It seems every day now there is another headline about the intersection of technology and the healthcare industry.

Tech titans including Apple, Microsoft, Amazon, Google, IBM, Facebook, and even Uber have all waded into this enormous market, chasing massive dollar opportunities and yet another facet of their users lives to engage with and (hopefully) enhance. A few recent announcements highlight this trend.

  • Apple has launched new apps and new uses for its smart devices to track and manage health signals, even participating in a irregular heartbeat detection study with Stanford University
  • Microsoft launched a program called Healthcare NeXT to create tools for healthcare providers. As part of this initiative, they are working with UPMC to use AI and cloud technologies to tackle many vexing issues that the health system deals with including care quality.
  • Earlier this year, Amazon announced a partnership with JP Morgan Chase as well as Berkshire Hathaway that intends to streamline healthcare for its constituent employees
  • Google’s parent company Alphabet has made multiple moves in the space. Verily (formerly Google Health), reportedly has designs on a Medicaid managed care offering. Recently Alphabet acquired Senosis Health, a company that develops digital health applications

These companies are also making major equity investments in healthtech startups. In 2017, CB Insights estimates that the top 10 US tech companies alone invested over $3B in the space.

With the tech industry’s historical track record of successfully disrupting major global industries like retail and travel, and even disrupting highly regulated industries like banking and insurance, is the healthcare industry finally at a tipping point?

Maybe. Maybe not.

When McKinsey studied the digital maturity of a variety of industries, it found the pharmaceutical sector to be nearly dead last (a dubious distinction held by the public sector in this case). Clearly there is a lot of work to do here before technology alone will be the industry savior.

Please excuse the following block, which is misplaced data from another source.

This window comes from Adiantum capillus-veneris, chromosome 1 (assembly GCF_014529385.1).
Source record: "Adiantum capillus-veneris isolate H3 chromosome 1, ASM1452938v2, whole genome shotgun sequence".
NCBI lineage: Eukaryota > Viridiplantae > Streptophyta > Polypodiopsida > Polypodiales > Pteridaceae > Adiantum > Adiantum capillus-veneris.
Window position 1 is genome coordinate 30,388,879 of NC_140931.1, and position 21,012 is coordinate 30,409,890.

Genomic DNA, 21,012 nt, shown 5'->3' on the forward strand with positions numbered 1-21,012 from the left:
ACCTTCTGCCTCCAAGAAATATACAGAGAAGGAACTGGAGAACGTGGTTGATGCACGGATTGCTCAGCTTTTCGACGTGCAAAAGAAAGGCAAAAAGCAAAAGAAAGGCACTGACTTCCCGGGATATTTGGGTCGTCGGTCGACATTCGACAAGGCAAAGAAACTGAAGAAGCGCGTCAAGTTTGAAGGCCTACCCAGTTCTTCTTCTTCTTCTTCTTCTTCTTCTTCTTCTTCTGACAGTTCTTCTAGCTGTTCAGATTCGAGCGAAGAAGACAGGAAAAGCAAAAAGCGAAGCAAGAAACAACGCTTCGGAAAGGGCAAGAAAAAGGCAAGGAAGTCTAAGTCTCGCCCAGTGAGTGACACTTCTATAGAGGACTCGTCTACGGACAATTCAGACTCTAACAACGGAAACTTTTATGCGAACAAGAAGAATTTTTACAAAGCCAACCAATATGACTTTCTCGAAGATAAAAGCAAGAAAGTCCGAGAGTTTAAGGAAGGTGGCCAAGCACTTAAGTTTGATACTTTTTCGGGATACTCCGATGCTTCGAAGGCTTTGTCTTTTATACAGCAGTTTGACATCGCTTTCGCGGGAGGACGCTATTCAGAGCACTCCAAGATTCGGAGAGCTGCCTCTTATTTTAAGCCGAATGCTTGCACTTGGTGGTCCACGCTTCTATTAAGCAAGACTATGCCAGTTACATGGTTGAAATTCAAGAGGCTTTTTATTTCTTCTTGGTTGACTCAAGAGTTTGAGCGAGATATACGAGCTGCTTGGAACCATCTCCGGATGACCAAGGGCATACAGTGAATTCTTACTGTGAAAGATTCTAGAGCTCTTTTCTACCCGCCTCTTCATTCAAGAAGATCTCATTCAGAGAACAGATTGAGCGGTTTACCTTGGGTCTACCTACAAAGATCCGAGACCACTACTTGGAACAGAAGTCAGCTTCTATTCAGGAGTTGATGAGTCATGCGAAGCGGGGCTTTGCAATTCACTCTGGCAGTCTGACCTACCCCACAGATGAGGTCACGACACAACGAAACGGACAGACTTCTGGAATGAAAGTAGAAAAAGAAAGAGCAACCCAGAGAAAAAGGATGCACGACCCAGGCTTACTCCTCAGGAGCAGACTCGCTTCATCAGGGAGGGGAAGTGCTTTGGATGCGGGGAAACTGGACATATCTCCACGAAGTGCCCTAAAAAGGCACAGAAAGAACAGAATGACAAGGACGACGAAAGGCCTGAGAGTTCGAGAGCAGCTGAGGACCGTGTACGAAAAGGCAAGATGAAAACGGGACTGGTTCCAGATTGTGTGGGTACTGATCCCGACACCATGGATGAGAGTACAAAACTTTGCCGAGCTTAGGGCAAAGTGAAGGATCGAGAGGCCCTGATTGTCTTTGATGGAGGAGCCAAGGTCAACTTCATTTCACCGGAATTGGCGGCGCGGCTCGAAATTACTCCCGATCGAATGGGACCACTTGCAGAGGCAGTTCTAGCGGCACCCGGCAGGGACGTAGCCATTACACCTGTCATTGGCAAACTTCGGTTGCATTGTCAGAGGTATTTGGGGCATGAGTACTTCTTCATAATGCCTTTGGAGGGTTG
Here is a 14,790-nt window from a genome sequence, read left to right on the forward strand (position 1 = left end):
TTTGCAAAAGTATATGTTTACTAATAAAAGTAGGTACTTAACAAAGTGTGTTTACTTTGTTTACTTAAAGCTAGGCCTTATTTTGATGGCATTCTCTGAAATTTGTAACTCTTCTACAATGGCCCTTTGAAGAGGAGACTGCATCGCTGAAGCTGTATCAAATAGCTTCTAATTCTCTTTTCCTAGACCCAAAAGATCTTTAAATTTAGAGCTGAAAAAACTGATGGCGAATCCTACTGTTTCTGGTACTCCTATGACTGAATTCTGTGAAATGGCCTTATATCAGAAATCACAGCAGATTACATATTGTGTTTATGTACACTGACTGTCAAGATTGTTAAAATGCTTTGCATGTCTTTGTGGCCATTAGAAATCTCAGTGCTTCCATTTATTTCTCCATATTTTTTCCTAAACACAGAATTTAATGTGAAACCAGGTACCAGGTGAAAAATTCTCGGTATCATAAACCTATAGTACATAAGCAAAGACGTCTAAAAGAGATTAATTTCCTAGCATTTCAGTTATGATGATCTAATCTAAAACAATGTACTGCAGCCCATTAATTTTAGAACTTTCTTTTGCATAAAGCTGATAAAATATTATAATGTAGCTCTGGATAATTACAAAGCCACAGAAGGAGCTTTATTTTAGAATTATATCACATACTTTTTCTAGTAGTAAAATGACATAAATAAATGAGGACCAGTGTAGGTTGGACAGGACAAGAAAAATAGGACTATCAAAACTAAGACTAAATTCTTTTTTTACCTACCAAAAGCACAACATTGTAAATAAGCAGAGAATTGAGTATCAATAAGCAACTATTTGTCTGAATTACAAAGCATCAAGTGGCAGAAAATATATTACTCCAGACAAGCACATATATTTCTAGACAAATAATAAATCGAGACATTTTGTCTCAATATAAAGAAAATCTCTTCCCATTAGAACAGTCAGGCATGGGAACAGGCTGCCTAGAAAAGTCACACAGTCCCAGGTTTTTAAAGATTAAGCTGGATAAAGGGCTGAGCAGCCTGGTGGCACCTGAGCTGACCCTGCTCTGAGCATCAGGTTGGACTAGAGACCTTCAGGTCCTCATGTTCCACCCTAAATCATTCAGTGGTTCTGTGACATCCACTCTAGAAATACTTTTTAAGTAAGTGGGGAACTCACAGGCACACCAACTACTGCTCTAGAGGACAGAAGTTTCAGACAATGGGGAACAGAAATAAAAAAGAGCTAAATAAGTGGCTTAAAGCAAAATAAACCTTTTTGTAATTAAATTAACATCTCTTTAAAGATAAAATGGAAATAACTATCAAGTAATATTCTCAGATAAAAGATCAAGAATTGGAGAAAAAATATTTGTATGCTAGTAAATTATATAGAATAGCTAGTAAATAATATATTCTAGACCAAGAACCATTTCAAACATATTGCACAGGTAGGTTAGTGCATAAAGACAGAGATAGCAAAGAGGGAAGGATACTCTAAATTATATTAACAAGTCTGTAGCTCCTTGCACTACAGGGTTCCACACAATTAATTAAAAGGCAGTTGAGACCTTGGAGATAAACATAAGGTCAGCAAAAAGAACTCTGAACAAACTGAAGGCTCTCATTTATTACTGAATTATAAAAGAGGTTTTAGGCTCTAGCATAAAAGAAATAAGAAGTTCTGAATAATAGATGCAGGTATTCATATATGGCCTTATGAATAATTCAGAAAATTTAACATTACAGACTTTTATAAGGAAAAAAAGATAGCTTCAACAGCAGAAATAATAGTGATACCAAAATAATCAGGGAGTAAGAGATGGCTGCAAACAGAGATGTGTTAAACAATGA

Healthcare’s resistance to the digital transformation has its roots in multiple dynamics. Heavy regulation, at both the federal as well as the patchwork state by state level, are one piece. The lack of uniformity or structure in the myriad data silos is another. Portability of data from one system to the next, from one healthcare organization to the next, has been disincentivized by the owners of that data. Why would a EMR software vendor want to make it easier for another EMR software vendor to ingest their data, lowering the switching costs? Why would one health conglomerate want to make its patient records easy for another competitive organization to ingest and innovate with, possibly bringing the patient with it?

Even Google itself has already tried before and failed with its Google Health initiative.

Perhaps it is inevitable that with the passage of time, and paradoxically the passage of even more (smart) regulation and legislation that eases that inherent friction in the system, that the mass disruption of healthcare provision in the US will arrive.

Accenture believes this disruption in healthcare will occur in small steps in its current phase, driven by outside entrepreneurs and then a day will arrive where the “big bang” changes take place.

One thing is for certain, this will be a very interesting area to watch and participate in over the next 10 years.

(Image credit: Microsoft Health NExT)